The CRAA-run championship is held the first weekend of May. There are some very good reasons for this—the main one is to (duh) avoid finals and also because most college teams cannot stay on campus after the end of the semester and must find new accommodations and well as new places to practice. For major college teams who might get on NBC (old CRC model) staying on campus was possible. For lower-division teams it's not.

So now a college 7s season that might be March into June becomes March through April. With all of that in mind conferences are abbreviating their seasons, not holding buildup tournaments and just holding championships (SCRC for example, has just the one tournament, same for the Big Ten).

Some conferences are holding a series—Big Rivers, MARC—but that is much more common for the D2 and Small College groups.

5. The evidence that you have to devote yourself to 7s for several weeks or months is not there. When Kutztown won the CRC in 2022 it marked the first time ever that a 7s-heavy men's college rugby teams had won a major championship.

USA Rugby-run or endorsed Championships
2011 (Fall) Life University
2012 (Fall) Arkansas State
2013 (Fall) Arkansas State
(The remainder are in the spring)
2015 Lindenwood
2016 Saint Mary's
2017 Lindenwood
2019 Lindenwood
2022 Life University

2010 Utah
2011 Dartmouth
2012 Dartmouth
2013 Cal
2014 Cal
2015 Cal
2016 Cal
2017 Cal
2018 Lindenwood
2019 Lindenwood

2021 Lindenwood
2022 Kutztown

Every other winner bounced quickly from 15s to 7s, sometimes (in the case of Lindenwood or Saint Mary's) in just a couple of weeks. College coaches are beginning to see that while there's a value to 7s for sure, there is also a value to a spring 15s season of some sort.

The story is exactly the same for the women, albeit a shade more Lindenwood-dominated.

6. You can turn it around quickly. We spoke to Biddy Boyle, who has been coaching 7s at almost every level (LaSalle HS, University of Delaware, Schuylkill River, Atlantis) to a high degree of success about switching from 15s to 7s. He said that if your players are fit and smart, you need eight practices and two competitions to get ready. The competitions, he said, don't have to be formal tournaments—they can be a Saturday where you scrimmage, recover, re-set, and play again, mimicking a tournament format.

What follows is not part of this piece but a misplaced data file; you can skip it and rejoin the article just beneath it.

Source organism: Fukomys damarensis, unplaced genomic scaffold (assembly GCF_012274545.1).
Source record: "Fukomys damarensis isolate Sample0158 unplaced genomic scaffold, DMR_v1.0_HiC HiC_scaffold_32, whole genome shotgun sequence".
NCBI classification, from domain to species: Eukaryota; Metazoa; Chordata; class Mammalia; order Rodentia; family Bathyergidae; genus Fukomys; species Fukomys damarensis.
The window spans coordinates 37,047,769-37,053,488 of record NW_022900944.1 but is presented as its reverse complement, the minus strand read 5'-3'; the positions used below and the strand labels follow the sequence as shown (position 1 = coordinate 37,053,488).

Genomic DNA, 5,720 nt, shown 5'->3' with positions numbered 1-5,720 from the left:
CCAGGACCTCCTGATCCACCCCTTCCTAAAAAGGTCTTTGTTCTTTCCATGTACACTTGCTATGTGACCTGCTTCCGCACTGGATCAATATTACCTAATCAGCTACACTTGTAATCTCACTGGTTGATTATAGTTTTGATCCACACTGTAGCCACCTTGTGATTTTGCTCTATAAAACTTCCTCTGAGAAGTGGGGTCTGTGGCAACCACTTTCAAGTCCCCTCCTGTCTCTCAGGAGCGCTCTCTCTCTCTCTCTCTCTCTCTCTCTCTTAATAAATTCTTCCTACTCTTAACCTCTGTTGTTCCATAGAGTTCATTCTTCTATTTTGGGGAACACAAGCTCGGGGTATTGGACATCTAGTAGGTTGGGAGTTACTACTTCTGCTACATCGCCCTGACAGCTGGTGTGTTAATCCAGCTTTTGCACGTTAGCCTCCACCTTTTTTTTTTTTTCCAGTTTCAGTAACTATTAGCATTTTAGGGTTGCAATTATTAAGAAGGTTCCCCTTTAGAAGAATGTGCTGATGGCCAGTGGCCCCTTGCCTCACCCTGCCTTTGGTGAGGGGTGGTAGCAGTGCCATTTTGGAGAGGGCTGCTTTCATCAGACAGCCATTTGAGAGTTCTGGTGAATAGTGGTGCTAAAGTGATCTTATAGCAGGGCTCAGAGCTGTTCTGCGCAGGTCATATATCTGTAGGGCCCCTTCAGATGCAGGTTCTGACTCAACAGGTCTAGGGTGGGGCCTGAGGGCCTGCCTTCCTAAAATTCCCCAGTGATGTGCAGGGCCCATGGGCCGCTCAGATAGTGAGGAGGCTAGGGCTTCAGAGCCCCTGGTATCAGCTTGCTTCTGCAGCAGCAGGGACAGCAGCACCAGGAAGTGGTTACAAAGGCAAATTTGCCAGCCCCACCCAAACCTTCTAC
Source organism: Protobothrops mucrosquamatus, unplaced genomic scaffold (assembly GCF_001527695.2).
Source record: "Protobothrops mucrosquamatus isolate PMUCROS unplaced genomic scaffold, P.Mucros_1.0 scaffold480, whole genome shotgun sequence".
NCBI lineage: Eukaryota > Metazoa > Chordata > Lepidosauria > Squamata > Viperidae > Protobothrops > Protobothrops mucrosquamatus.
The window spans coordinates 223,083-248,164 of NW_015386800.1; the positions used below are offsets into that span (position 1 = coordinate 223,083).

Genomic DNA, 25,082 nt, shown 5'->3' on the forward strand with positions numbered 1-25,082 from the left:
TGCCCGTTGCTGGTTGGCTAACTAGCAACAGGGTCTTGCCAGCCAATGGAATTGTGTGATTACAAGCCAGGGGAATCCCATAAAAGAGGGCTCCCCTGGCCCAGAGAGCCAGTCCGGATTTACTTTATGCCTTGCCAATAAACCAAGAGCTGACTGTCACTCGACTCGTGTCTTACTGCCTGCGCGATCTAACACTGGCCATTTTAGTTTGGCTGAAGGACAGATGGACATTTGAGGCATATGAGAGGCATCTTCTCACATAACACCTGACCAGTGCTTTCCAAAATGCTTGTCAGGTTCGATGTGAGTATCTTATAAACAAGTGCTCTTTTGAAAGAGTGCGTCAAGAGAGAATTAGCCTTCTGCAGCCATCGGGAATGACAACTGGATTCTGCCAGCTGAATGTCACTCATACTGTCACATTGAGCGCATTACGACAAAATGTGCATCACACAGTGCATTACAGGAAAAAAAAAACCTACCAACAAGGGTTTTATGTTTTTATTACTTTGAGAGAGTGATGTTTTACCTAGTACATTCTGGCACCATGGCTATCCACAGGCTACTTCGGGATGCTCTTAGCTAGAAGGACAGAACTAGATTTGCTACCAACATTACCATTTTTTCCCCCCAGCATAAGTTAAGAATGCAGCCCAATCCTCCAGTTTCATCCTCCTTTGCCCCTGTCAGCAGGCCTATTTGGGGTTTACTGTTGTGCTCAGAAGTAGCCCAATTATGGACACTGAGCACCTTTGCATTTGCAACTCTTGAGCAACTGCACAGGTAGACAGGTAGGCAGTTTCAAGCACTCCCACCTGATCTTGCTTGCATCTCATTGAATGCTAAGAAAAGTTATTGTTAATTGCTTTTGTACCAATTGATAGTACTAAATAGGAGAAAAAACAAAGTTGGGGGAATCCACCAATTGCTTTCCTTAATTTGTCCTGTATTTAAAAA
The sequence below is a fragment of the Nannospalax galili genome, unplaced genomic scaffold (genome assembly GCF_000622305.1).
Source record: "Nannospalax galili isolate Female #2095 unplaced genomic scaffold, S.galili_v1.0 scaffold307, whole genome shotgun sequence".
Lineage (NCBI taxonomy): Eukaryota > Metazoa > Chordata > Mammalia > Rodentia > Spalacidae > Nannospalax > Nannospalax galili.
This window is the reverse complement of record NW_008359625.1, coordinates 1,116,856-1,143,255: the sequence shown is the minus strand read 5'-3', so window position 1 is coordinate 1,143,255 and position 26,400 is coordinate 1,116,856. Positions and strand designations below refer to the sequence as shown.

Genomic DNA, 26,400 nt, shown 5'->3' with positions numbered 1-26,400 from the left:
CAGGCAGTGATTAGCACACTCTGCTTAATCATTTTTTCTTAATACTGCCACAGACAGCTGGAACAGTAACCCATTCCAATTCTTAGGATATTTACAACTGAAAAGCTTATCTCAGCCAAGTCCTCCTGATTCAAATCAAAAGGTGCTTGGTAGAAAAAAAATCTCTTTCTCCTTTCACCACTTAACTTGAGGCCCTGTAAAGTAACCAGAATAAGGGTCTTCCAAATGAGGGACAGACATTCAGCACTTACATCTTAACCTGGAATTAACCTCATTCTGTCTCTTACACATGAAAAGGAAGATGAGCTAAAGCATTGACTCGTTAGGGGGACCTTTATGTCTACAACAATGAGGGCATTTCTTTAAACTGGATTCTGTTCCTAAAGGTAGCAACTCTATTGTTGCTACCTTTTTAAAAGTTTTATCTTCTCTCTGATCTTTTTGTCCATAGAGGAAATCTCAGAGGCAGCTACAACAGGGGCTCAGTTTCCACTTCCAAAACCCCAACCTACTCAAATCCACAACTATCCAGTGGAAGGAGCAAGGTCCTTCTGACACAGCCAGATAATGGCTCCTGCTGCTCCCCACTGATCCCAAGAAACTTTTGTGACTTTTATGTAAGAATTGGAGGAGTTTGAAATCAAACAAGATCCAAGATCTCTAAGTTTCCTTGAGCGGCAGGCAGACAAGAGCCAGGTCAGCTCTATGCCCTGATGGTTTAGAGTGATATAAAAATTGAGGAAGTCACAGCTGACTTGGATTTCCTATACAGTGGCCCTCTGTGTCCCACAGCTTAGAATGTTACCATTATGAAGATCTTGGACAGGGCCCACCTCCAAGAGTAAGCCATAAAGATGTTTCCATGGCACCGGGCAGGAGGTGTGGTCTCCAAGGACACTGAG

7. Club rugby still has a place in elite college 7s. Players who want to perform in 7s and be seen playing that game often play 7s in the summer with clubs. Yes Kevon Williams played in the NSCRO portion of the CRC and was noticed there, but it was his play with the Denver Barbarians that pushed him to the national team. Danny Barrett played 7s with Cal, maybe a couple of tournaments a year, but it was his play with SFGG that was as important. Same story for Chris Mattina at Delaware. You can certainly point to Madison Hughes as an exception to the rule, but that just shows how rare it is to go straight from college 7s to the USA 7s team.

College 7s remains a lot of fun, and something every college team should be free to play. But at GRR we are seeing a gradual trend back to playing 15s in the spring. That doesn't mean that the fall championship model will be thrown out—not at all—but it does men that playing more 15-a-side rugby is good. 

And it's good not only because it gives 15s game time to potential high performance players, but because it embraces the camaraderie of the sport and keeps a team, which might number 50 or more, together, active, and learning. Isn't that, after all, the point?